David F. Swenson (1930). Second Generation of "The Chicago School":Essays in Philosophy T. V. Smith, W. K. Wright. Ethics 40 (3):402-.
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  29.  1
    T. R. Wright (1991). John Henry Newman: A Biography. History of European Ideas 13 (4):483-485.
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  30. R. A. Wright (1900). Book Review:Through Nature to God. John Fiske. [REVIEW] Ethics 10 (3):405-.
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  31. David F. Swenson (1930). Second Generation of "The Chicago School"Essays in PhilosophyT. V. Smith W. K. Wright. International Journal of Ethics 40 (3):402-415.
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  32. David Wright (2004). A Law Book For The Diaspora: Revision In The Study Of The Covenant Code By John Van Seters. [REVIEW] Journal of the American Oriental Society 124 (1):129-131.
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  33. G. Wright (2002). John Christian Laursen (Ed.): Religious Toleration:The Variety of Rites' From Cyrus to Defoe. British Journal for the History of Philosophy 10 (4):665-667.
  34. Nigel Wright (1996). John Krige and Arturo Russo, Europe in Space, 1960–1973. Noordwijk: European Space Agency Publications Division, 1994. Pp. Viii + 142, Illus. ISBN 92-9092-125-0. Dfl. 70.00. [REVIEW] British Journal for the History of Science 29 (2):252.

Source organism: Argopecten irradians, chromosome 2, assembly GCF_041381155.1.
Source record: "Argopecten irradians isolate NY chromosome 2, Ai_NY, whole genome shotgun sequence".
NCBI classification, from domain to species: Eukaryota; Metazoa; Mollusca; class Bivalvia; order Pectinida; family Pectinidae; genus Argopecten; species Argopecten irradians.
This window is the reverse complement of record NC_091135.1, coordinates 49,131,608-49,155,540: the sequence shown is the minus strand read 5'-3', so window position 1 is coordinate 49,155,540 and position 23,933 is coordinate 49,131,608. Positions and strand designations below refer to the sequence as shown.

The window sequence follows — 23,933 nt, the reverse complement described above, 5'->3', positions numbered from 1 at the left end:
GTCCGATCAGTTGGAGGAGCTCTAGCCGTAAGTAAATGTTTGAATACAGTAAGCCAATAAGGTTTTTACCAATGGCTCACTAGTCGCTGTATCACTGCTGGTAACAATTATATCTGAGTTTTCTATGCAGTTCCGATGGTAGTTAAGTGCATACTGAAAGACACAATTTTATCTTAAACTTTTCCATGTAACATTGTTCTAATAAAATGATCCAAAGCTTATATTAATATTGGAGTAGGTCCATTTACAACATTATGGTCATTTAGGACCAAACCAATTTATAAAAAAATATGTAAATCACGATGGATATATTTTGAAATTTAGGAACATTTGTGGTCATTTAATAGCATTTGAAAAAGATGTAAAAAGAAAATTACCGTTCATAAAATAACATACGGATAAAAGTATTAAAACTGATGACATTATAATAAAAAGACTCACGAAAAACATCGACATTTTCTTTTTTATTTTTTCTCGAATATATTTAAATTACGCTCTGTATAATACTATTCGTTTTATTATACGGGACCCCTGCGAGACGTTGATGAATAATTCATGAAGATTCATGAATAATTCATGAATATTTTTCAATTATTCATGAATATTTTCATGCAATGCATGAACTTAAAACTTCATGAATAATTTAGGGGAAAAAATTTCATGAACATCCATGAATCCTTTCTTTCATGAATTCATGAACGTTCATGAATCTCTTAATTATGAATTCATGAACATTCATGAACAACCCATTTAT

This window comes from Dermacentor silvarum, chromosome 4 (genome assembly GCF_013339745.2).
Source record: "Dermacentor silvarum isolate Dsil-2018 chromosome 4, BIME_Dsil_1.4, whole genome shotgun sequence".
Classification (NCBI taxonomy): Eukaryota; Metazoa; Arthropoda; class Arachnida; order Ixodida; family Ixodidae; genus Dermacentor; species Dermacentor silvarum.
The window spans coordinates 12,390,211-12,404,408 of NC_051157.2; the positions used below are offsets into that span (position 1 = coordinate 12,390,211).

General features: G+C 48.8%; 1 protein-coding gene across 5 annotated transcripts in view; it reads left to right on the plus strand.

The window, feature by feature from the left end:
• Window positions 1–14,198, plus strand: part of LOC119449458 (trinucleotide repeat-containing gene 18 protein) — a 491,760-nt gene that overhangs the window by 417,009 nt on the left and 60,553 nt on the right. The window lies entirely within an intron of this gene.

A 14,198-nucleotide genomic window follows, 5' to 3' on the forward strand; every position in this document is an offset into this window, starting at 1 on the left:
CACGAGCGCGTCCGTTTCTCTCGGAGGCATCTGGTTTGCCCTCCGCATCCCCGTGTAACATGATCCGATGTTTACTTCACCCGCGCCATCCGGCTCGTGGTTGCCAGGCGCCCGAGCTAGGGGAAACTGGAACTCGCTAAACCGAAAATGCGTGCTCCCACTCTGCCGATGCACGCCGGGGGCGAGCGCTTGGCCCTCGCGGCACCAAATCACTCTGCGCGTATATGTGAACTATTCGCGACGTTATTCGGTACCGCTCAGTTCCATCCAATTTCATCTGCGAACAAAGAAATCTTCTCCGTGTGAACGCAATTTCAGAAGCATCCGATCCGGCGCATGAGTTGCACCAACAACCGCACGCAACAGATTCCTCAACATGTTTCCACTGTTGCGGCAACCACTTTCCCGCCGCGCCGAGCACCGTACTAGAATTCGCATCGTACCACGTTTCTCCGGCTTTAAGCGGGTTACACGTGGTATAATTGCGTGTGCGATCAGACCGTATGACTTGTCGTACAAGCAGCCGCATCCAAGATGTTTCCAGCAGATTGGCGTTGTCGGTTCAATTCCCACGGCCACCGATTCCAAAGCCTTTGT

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  35. C. J. Wright (1944). Matthew Spinka, John Amos Comenius. That Incomparable Moravian. [REVIEW] Hibbert Journal 43:82.
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  36. R. A. Wright (1899). Through Nature to God, by John Fiske. [REVIEW] Ethics 10:405.
     
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  37. J. Robert Wright (1996). The Quest for Becket's Bones: The Mystery of the Relics of St. Thomas Becket of Canterbury.John Butler. Speculum 71 (4):930-931.
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  38.  60
    John P. Wright (2013). The Understanding. In James A. Harris (ed.), The Oxford Handbook of British Philosophy in the Eighteenth Century. Oxford University Press 148-70.